1. Adaptation to Digital Shifts: The study found that undergraduate students are remarkably adaptable to extensive digital learning environments. Despite the challenges posed by a primarily digital university experience during the COVID19 lockdowns, students utilized various digital platforms creatively to maintain and forge new social connections.
  2. Loss of In-Person Interactions: One major challenge highlighted was the loss of casual, spontaneous interactions available in physical settings, which are crucial for building deeper social connections. Digital environments often fail to replicate the nuanced interactions that occur naturally in person.
  3. Strategic Use of Digital Tools: Students demonstrated strategic use of digital tools to overcome these challenges. They chose specific platforms that supported richer, more personal interactions, such as video calls over text messaging, to better emulate face-to-face interactions.
  4. Building and Maintaining Relationships: The research emphasized the students’ ability to maintain pre-existing relationships and build new ones through digital means. While digital tools are not always perfect substitutes for in-person interactions, they provide vital links that help students navigate their social worlds in digital learning environments.
  5. Design Recommendations for Digital Learning: The paper also offers design recommendations for future ‘metaversities’ — digital campuses where interactions are more immersive. Suggestions include enhancing the richness of communication tools to better simulate in-person dynamics and designing digital spaces that promote spontaneous social interactions.

Conclusion:

This study showcases the resilience of students in adapting to a digital university environment. It highlights the importance of designing digital learning tools that support natural, rich social interactions to foster a sense of community and belonging among students, which is crucial for their social and academic success. The findings are a testament to the adaptability of the current generation of students, who are ready to navigate the challenges and opportunities presented by the digital transformation of higher education.

’Jumping Out from the Pressure of Work and into the Game: Curating Immersive Digital Game Experiences for Post-Work Recovery

Mella, J., Iacovides, I., & Cox, A. (2024). ’Jumping Out from the Pressure of Work and into the Game: Curating Immersive Digital Game Experiences for Post-Work Recovery. ACM Games: Research and Practice.

In this paper we explore how digital games can be used for psychological recovery after work. We conducted a study involving eleven participants who played games post-work and participated in follow-up interviews.

Key points:

  1. Immersion in Gaming for Recovery: The study focuses on how immersion in gaming can aid in the recovery from work-related stress. Immersion is seen as a multifaceted experience that can help players detach psychologically from work stresses and recover their mental resources.
  2. Strategies for Immersive Experience: Participants reported various strategies to enhance their gaming immersion to optimize recovery. These strategies included selecting games based on their ability to provide challenge, mastery, relaxation, or a sense of control.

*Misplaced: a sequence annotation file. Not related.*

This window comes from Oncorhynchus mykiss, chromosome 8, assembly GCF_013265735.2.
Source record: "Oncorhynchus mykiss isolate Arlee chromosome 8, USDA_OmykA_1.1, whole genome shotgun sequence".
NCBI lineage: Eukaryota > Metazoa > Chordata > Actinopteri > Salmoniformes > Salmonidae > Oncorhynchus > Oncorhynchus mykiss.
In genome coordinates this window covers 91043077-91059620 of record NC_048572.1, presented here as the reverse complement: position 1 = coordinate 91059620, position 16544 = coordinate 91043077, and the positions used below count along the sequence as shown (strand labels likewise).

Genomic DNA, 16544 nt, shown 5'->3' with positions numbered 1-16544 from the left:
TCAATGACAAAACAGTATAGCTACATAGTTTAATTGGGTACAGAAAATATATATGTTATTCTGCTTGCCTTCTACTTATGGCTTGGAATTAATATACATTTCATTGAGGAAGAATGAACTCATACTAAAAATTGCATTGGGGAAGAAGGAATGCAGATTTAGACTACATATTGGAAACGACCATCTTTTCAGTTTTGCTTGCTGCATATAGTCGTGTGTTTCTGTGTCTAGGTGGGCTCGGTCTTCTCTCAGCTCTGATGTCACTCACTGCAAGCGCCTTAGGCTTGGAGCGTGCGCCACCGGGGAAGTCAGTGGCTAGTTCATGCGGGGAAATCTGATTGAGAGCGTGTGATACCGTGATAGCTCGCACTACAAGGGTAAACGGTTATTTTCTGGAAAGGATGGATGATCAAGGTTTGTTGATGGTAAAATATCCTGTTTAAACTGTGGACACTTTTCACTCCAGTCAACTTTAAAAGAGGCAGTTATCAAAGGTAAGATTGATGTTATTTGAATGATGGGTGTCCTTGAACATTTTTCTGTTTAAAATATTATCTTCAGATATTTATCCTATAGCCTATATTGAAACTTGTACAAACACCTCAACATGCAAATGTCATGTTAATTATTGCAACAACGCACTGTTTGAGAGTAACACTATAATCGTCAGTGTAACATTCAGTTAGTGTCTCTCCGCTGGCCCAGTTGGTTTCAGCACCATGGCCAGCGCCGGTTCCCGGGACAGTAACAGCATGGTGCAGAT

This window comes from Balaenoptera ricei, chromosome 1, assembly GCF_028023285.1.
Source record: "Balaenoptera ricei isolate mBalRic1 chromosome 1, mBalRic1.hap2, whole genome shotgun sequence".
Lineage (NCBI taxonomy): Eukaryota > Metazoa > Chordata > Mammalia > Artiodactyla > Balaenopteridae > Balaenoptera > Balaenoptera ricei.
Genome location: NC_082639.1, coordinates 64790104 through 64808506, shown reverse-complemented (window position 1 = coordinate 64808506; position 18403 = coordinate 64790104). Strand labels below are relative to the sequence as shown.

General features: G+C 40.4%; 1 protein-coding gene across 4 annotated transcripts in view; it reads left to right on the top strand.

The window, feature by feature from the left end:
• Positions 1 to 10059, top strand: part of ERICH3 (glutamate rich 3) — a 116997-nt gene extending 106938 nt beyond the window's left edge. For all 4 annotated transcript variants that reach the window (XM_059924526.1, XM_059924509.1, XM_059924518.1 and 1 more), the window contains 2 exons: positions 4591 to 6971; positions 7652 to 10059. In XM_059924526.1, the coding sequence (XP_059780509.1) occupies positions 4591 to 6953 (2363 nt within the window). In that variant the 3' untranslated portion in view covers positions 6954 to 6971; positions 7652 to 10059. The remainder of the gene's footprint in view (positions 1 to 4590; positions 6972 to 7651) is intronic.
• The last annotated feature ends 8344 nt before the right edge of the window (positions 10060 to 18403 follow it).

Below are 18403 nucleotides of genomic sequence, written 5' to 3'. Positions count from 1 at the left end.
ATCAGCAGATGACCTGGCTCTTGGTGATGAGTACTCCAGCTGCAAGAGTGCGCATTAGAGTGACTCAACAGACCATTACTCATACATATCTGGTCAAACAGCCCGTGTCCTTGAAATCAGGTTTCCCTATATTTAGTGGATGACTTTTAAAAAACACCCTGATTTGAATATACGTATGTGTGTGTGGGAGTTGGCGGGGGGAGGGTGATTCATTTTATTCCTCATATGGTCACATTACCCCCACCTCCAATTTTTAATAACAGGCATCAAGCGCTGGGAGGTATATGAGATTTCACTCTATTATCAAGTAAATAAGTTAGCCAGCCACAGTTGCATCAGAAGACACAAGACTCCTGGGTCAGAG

3. Framework of Immersion Optimization: The research contributes a framework for understanding how different elements of games can be used strategically to facilitate recovery. This includes aspects such as game choice, gameplay settings, and in-game goals.
  4. Impact of Gaming on Recovery Experiences: The study found that strategic gaming can effectively provide recovery experiences such as psychological detachment, relaxation, and mastery. These experiences are crucial for recuperating after work and preventing long-term stress effects.
  5. Methodological Insights: The use of a laddering methodology provided detailed insights into the specific components of gaming that support recovery. This approach highlighted the direct connections between game features, player experiences, and recovery outcomes.
  6. Implications for Game Design and Use: The findings suggest that both game developers and players can benefit from understanding how different game features can be used to enhance post-work recovery. The study advocates for games designed with features that support recovery needs.

Social Media Breaks: An Opportunity for Recovery and Procrastination

Hossain, E., Wadley, G., Berthouze, N., & Cox, A. L. (2024). Social Media Breaks: An Opportunity for Recovery and Procrastination. Proceedings of the ACM on Human-Computer Interaction.

This paper explores the dual nature of social media multitasking (SMM) among students and its effects on their academic performance and wellbeing. It specifically examines how SMM can act both as a beneficial recovery behavior and a detrimental procrastination habit.

Key points from the paper include:

  1. Emotion Regulation Perspective: In this paper we use an emotion regulation lens to analyze SMM, noting that students often use social media to manage their emotions. This can involve strategies like distraction or seeking social support, which can either alleviate stress or exacerbate procrastination.
  2. Dichotomy of SMM: The research outlines that SMM can either serve as a recovery behavior, helping students rejuvenate and mentally detach from academic stress, or as procrastination, negatively impacting their performance and increasing stress.
  3. Influencing Factors: The effects of SMM are influenced by environmental, motivational, and capability factors. These factors determine whether SMM will be a recovery or a procrastination behavior. Scheduled and controlled use of SMM tends to be more beneficial, while unscheduled and impulsive use tends to lead to procrastination.